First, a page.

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When proving that Sperner's lemma implies the Brouwer fixed point theorem, we claim that since a n-dimensional ball is homomorphic to a n-simplex we can say that f, the continuous function, is continuous on the simplex and then we prove the Brouwer fixed point theorem for the simplex.

First, even if we find a fixed point for the n-simplex, how do we know that a continuous function on a n-dimensional ball would have a fixed point? What allows us to say that given that a continuous function on a simplex has a fixed point a continuous function on a n-dimensional ball would also have a fixed point?

Second, it is known that we can use Sperner's lemma to find fixed points, meaning that Sperner's lemma implies the Brouwer fixed point theorem in a somewhat constructive manner. I am assuming that this is done by searching for sequences of complete triangles and seeing where they converge. (They should converge to fixed points). Can we use this method to find fixed points not only on a simplex but also on a n-dimensional ball. If so, how would this be done? Thanks.

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  • $\begingroup$ The fixed point in the ball corresponds to the fixed point in the simplex under the homeomorphism. $\endgroup$ – Alex Provost Jul 31 '16 at 22:50
  • $\begingroup$ @AlexProvost I'm not sure what that means. Do you mean that if H is the homeomorphism from the n-simplex to the n-ball and f is continuous on the n-simplex and x is a fixed point (in the simplex) then H(x) is a fixed point in the n-ball? Does that mean that f(H(x)) = x? How can you prove that the homeomorphism 'preserves' fixed points? Thanks. $\endgroup$ – Yitzchak Shmalo Jul 31 '16 at 22:59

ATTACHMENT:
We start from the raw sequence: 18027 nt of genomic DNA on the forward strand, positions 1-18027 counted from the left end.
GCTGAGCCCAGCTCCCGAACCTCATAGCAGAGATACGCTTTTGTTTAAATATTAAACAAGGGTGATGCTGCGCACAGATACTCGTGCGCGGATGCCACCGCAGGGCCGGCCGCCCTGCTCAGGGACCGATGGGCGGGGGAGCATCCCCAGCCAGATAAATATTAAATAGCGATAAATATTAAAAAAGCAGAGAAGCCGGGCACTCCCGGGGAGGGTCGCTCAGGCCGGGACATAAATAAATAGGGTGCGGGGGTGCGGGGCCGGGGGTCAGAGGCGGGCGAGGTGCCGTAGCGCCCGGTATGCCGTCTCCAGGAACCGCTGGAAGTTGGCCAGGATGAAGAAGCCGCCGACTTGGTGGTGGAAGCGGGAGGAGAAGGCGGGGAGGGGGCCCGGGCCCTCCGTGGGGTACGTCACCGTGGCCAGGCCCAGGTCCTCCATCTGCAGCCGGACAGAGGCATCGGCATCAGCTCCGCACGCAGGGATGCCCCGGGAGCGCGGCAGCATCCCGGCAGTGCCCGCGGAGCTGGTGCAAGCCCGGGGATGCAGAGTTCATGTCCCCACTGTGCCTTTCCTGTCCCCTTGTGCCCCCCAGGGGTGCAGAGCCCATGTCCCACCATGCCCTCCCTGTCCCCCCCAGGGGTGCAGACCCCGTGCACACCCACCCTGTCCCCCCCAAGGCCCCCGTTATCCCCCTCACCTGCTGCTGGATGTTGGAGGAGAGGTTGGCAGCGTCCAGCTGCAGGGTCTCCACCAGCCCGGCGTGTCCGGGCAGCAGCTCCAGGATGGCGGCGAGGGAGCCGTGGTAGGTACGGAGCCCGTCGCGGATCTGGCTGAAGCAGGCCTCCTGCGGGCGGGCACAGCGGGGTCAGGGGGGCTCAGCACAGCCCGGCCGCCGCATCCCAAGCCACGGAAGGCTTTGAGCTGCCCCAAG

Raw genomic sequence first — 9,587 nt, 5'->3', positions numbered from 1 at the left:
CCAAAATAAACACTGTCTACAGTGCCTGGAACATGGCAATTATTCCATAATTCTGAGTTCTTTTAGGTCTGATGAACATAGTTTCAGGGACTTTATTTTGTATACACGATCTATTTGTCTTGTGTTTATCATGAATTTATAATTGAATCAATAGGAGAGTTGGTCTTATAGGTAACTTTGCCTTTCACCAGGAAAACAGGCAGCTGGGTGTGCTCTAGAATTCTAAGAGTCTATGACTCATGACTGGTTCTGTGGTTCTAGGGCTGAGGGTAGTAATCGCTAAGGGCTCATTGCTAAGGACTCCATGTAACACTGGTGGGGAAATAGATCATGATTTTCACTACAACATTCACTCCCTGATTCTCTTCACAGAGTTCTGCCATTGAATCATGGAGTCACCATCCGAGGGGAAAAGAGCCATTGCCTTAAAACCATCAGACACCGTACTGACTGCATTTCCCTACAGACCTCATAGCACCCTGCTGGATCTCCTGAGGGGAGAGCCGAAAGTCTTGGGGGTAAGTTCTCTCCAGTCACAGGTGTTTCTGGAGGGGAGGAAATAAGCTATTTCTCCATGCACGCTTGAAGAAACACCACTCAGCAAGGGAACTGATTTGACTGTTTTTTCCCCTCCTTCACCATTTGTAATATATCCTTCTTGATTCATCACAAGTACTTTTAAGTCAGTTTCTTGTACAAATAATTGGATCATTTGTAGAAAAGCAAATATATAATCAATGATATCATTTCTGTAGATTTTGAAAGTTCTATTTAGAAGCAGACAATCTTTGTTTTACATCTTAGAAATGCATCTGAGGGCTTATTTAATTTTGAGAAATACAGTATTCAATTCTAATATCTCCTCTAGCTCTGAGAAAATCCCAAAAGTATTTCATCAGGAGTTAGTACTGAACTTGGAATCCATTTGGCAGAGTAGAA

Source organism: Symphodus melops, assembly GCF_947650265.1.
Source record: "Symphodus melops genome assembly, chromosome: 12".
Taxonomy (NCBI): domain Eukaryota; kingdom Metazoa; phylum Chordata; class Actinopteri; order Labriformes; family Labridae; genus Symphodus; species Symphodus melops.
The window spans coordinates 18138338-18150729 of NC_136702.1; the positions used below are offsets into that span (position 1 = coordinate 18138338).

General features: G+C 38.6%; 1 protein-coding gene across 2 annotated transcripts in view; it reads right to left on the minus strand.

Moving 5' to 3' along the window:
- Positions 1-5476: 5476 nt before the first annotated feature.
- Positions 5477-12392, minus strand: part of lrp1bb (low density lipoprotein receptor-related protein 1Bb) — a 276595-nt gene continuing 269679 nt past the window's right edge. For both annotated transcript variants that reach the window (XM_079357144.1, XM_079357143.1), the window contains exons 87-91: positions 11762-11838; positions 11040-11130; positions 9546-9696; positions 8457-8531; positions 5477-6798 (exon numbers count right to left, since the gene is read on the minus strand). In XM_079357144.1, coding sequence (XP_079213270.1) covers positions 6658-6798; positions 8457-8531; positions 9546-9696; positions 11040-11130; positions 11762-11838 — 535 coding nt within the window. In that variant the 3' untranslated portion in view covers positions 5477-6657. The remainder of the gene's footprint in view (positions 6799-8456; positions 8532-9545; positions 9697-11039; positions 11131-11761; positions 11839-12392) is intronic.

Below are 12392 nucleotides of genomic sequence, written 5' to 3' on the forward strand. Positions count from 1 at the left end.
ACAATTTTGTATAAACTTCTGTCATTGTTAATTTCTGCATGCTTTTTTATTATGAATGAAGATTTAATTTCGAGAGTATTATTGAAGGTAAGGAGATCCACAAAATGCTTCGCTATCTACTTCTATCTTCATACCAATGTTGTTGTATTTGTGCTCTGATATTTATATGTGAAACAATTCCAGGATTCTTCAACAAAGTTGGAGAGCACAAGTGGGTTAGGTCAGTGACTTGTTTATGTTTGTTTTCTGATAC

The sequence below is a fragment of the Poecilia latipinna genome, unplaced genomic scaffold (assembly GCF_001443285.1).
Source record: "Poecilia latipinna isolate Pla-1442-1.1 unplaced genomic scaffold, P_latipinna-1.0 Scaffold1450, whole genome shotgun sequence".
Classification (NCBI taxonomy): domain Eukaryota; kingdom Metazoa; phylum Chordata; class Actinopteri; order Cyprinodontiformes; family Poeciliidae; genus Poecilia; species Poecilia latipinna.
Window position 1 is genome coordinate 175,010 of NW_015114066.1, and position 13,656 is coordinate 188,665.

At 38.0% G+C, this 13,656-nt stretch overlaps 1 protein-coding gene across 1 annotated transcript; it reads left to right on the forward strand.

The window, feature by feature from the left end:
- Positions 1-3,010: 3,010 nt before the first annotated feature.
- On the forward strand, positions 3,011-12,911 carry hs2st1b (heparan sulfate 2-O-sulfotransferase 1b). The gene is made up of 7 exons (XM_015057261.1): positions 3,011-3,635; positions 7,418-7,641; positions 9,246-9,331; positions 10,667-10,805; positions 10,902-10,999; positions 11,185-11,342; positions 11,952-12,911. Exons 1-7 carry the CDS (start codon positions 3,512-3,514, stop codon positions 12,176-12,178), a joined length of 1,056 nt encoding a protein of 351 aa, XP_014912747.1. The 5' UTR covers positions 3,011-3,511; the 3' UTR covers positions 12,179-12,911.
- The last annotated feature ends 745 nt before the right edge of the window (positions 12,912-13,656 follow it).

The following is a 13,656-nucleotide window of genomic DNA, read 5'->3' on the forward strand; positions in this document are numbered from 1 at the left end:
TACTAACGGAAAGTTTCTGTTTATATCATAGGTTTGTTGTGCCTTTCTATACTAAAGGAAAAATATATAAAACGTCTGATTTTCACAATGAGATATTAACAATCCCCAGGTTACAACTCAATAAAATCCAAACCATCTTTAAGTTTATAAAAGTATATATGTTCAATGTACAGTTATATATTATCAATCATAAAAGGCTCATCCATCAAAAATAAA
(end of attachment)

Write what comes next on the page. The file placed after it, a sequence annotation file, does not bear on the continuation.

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    $\begingroup$ Any continuous $f:B^n \to B^n$ yields a continuous $H^{-1}fH:\Delta^n \to \Delta^n$. If $H^{-1}fH(x) = x$ then $f(H(x)) = H(x)$, i.e., $H(x)$ is a fixed point of $f$. $\endgroup$ – Alex Provost Jul 31 '16 at 23:32
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Let's write out the details. Suppose that $f : B \to B$ is a continuous function on the $n$-ball $B$. Let's let $S$ denote the $n$-simplex, so we also have a homoemorphism $$ H : S \to B $$

Then we get a map $$ g: S \to S: p \mapsto H(p) \mapsto f(H(p)) \mapsto $H^{-1}(f(H(P))) $$ i.e., $$g = H^{-1} \circ f \circ H.$$

Now suppose that we establish that $g$ has a fixed point $s \in S$, i.e., that $$ g(s) = s $$ for some particular $s$. Writing that out, we have \begin{align} g(s) &= s\\ H^{-1}(f(H(s))) & = s \\ f(H(s)) & = H(s) & \text{, by applying $H$ to both sides} \end{align} and we see that the point $b = H(s)$ is a fixed point for the original function $f$.

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